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Give joy or grief, give ease or pain,
     Take life or friends away,
I come to find them all again
     In that eternal day.

He repeated the last line with an emphasis that threw a beauty and force into it which I never saw or felt before. Seeing that he was communing with his own soul, and that spiritual things in the opening light of eternity were rising in bold relief before his vision of faith, I withdrew a short space from him, feeling it was holy ground, “where the good man meets his fate, quite on the verge of heaven.” He then gently laid his hand on his Bible and the daguerrotype that lay near his side, and amid this profound stillness, surrounded by a halo of more than earthly glory, gently as the evening shadows the curtain dropped, leaving nothing visible to us but the cold and lifeless clay, on which a sweet smile rested, as though it had seen the happy soul enter the pearly gates of the New Jerusalem. Thus, far from home and friends, this noble youth fell asleep in Jesus, swelling the long list of the honored dead; but, “though dead, he yet speaketh.” The precious treasure, “The soldier's Bible,” has been returned to the family, and is now one of those valued relics that bind many sad hearts with links of gold to bygone days.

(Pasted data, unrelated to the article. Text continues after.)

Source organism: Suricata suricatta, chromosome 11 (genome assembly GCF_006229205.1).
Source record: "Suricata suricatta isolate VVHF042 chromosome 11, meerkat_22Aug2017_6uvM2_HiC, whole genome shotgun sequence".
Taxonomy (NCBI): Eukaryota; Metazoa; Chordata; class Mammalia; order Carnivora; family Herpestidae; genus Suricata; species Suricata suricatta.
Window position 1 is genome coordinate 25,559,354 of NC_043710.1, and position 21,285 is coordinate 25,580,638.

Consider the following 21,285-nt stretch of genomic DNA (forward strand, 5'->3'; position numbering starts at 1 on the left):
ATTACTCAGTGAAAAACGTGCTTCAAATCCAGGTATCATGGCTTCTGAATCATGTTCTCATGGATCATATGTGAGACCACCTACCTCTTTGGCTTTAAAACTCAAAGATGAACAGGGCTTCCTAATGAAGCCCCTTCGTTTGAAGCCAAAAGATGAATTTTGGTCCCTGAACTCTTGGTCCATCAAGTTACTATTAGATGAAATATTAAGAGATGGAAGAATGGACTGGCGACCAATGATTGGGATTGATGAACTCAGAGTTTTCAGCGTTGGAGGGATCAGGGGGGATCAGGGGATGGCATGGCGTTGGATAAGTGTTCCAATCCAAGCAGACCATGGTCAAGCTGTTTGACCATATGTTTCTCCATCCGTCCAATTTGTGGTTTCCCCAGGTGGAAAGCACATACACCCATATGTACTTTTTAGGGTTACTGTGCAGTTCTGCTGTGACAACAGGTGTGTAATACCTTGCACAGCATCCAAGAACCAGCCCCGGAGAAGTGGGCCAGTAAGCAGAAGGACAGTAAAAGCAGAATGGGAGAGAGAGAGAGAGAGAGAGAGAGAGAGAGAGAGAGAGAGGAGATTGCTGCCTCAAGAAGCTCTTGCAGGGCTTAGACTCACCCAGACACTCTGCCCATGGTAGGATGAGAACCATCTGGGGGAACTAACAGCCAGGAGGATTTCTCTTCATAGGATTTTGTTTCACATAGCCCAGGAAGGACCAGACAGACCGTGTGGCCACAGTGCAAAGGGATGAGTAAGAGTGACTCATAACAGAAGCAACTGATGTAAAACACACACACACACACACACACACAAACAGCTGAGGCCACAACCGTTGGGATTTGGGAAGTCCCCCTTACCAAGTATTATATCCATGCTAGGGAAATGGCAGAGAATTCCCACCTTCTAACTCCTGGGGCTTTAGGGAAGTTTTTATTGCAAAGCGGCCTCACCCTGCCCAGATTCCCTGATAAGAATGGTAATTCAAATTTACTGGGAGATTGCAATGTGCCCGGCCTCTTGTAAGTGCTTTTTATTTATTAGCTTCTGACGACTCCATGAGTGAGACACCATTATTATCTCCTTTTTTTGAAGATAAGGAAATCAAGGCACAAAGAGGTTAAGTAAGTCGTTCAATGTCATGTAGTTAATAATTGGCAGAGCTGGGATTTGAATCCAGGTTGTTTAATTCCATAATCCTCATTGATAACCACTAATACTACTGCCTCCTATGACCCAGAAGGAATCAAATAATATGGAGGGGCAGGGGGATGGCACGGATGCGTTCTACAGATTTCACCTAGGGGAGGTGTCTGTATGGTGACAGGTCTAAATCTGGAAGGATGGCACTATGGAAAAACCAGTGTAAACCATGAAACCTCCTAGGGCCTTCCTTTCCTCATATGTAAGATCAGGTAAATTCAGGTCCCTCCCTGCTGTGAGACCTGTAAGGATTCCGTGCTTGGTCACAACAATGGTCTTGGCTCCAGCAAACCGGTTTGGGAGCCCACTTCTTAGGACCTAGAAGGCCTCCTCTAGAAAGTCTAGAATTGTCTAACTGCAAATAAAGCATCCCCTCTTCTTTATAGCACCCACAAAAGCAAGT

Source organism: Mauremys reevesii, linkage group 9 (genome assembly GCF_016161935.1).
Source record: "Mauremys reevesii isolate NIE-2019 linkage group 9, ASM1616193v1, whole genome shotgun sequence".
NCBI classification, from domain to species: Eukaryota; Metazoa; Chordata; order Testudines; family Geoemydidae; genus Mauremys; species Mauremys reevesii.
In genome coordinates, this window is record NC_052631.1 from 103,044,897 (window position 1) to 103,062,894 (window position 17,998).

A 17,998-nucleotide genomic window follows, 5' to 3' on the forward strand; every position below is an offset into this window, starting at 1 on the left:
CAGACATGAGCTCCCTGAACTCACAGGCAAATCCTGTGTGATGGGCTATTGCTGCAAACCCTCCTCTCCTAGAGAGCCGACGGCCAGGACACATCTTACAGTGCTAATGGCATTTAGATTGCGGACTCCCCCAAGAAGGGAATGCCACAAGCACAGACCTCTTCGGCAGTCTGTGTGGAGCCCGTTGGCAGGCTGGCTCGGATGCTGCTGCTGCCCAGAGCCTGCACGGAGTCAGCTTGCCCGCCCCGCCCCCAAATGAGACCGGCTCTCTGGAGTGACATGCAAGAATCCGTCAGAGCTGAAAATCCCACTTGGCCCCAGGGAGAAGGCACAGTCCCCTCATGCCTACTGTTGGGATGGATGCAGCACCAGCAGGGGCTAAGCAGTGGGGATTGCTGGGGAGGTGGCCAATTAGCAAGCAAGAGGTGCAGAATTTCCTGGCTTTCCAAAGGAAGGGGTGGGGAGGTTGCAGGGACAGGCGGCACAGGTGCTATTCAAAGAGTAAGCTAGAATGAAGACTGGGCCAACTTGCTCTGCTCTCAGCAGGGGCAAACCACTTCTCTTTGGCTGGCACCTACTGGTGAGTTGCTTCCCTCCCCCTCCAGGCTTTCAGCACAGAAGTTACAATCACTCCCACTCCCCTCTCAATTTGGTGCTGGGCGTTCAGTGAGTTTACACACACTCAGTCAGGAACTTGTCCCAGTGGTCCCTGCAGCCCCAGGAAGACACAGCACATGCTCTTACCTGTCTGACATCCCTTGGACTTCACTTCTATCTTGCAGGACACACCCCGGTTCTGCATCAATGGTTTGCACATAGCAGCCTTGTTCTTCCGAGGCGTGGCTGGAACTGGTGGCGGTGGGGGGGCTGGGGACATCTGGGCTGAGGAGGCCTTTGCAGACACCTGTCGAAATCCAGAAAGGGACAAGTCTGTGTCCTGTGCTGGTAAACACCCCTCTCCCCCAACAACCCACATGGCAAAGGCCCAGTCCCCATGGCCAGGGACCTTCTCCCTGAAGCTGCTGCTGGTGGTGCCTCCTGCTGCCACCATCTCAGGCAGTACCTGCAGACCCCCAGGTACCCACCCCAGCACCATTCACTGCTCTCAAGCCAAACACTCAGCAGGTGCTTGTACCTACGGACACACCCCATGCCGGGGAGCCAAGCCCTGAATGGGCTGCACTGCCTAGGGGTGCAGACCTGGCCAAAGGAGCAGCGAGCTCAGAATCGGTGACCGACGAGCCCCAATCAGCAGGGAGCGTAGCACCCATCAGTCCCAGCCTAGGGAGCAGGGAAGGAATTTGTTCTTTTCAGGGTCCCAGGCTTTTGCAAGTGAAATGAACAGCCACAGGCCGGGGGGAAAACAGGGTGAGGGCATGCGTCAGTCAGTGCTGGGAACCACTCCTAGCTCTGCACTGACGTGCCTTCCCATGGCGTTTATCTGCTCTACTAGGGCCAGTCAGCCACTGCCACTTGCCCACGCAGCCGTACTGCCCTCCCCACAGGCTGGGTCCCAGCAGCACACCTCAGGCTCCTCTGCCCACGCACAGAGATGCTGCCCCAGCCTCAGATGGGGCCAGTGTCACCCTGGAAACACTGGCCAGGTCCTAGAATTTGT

T. S. Chandler, of the Sixth South Carolina Regiment, said, when he realized that he was dying: ‘Tell my mother that I am lying without hope of recovery. I have stood before the enemy fighting in a great and glorious cause and have fallen. My hope is in Christ, for whose sake I hope to be saved. Tell her that she and my brother cannot see me again on earth, but they can meet me in heaven.’ A little before bedtime of his last night he called to his surgeon and said: ‘Write to mother, and tell her she must meet me in heaven. I know I am going there.’

When Captain John F. Vinson, of Crawford county, Georgia, came to die, he exclaimed: ‘All is well—my way is clear—not a cloud intervenes.’ As Lieutenant Ezekiel Pickens Miller, of the Seventeenth Mississippi Regiment, fell mortally wounded on the field of Fredericksburg, he exclaimed: ‘Tell my father and mother not to grieve for me, for I am going to a better world than this.’

‘Can I do anything for you?’ said the missionary, kneeling by the side of a private shot through the neck. ‘Yes, write to ’

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